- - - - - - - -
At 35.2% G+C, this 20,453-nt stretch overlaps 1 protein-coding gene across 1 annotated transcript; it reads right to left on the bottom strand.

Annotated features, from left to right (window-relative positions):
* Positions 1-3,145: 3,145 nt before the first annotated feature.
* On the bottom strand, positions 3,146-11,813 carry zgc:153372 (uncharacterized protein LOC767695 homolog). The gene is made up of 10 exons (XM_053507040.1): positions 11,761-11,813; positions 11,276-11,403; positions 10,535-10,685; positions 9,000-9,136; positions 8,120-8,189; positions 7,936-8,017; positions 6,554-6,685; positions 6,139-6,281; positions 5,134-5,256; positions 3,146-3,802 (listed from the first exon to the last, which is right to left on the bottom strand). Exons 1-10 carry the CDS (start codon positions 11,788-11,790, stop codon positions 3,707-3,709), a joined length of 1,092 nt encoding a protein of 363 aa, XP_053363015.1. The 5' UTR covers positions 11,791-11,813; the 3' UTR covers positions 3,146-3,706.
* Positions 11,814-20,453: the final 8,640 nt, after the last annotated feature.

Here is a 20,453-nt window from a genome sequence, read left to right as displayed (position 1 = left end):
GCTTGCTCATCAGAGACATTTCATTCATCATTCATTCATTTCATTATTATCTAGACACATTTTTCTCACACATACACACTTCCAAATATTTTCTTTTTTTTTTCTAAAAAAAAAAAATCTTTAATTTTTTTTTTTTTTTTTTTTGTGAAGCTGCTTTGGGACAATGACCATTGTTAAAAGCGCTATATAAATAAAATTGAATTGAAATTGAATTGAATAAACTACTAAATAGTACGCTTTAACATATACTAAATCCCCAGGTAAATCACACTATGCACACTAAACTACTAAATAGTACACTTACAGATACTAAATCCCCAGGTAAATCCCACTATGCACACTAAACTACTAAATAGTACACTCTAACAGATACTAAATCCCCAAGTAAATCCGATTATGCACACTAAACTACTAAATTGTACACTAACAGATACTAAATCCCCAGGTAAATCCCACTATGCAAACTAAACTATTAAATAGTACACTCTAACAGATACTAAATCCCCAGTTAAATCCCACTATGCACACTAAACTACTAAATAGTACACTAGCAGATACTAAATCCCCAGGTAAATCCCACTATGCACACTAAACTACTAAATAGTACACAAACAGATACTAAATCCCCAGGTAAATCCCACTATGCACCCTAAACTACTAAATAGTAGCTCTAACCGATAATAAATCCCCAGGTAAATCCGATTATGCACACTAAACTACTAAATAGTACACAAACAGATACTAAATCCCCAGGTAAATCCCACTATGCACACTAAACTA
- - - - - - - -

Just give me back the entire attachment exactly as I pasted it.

At 35.2% G+C, this 20,453-nt stretch overlaps 1 protein-coding gene across 1 annotated transcript; it reads right to left on the bottom strand.

Annotated features, from left to right (window-relative positions):
* Positions 1-3,145: 3,145 nt before the first annotated feature.
* On the bottom strand, positions 3,146-11,813 carry zgc:153372 (uncharacterized protein LOC767695 homolog). The gene is made up of 10 exons (XM_053507040.1): positions 11,761-11,813; positions 11,276-11,403; positions 10,535-10,685; positions 9,000-9,136; positions 8,120-8,189; positions 7,936-8,017; positions 6,554-6,685; positions 6,139-6,281; positions 5,134-5,256; positions 3,146-3,802 (listed from the first exon to the last, which is right to left on the bottom strand). Exons 1-10 carry the CDS (start codon positions 11,788-11,790, stop codon positions 3,707-3,709), a joined length of 1,092 nt encoding a protein of 363 aa, XP_053363015.1. The 5' UTR covers positions 11,791-11,813; the 3' UTR covers positions 3,146-3,706.
* Positions 11,814-20,453: the final 8,640 nt, after the last annotated feature.

Here is a 20,453-nt window from a genome sequence, read left to right as displayed (position 1 = left end):
GCTTGCTCATCAGAGACATTTCATTCATCATTCATTCATTTCATTATTATCTAGACACATTTTTCTCACACATACACACTTCCAAATATTTTCTTTTTTTTTTCTAAAAAAAAAAAATCTTTAATTTTTTTTTTTTTTTTTTTTGTGAAGCTGCTTTGGGACAATGACCATTGTTAAAAGCGCTATATAAATAAAATTGAATTGAAATTGAATTGAATAAACTACTAAATAGTACGCTTTAACATATACTAAATCCCCAGGTAAATCACACTATGCACACTAAACTACTAAATAGTACACTTACAGATACTAAATCCCCAGGTAAATCCCACTATGCACACTAAACTACTAAATAGTACACTCTAACAGATACTAAATCCCCAAGTAAATCCGATTATGCACACTAAACTACTAAATTGTACACTAACAGATACTAAATCCCCAGGTAAATCCCACTATGCAAACTAAACTATTAAATAGTACACTCTAACAGATACTAAATCCCCAGTTAAATCCCACTATGCACACTAAACTACTAAATAGTACACTAGCAGATACTAAATCCCCAGGTAAATCCCACTATGCACACTAAACTACTAAATAGTACACAAACAGATACTAAATCCCCAGGTAAATCCCACTATGCACCCTAAACTACTAAATAGTAGCTCTAACCGATAATAAATCCCCAGGTAAATCCGATTATGCACACTAAACTACTAAATAGTACACAAACAGATACTAAATCCCCAGGTAAATCCCACTATGCACACTAAACTA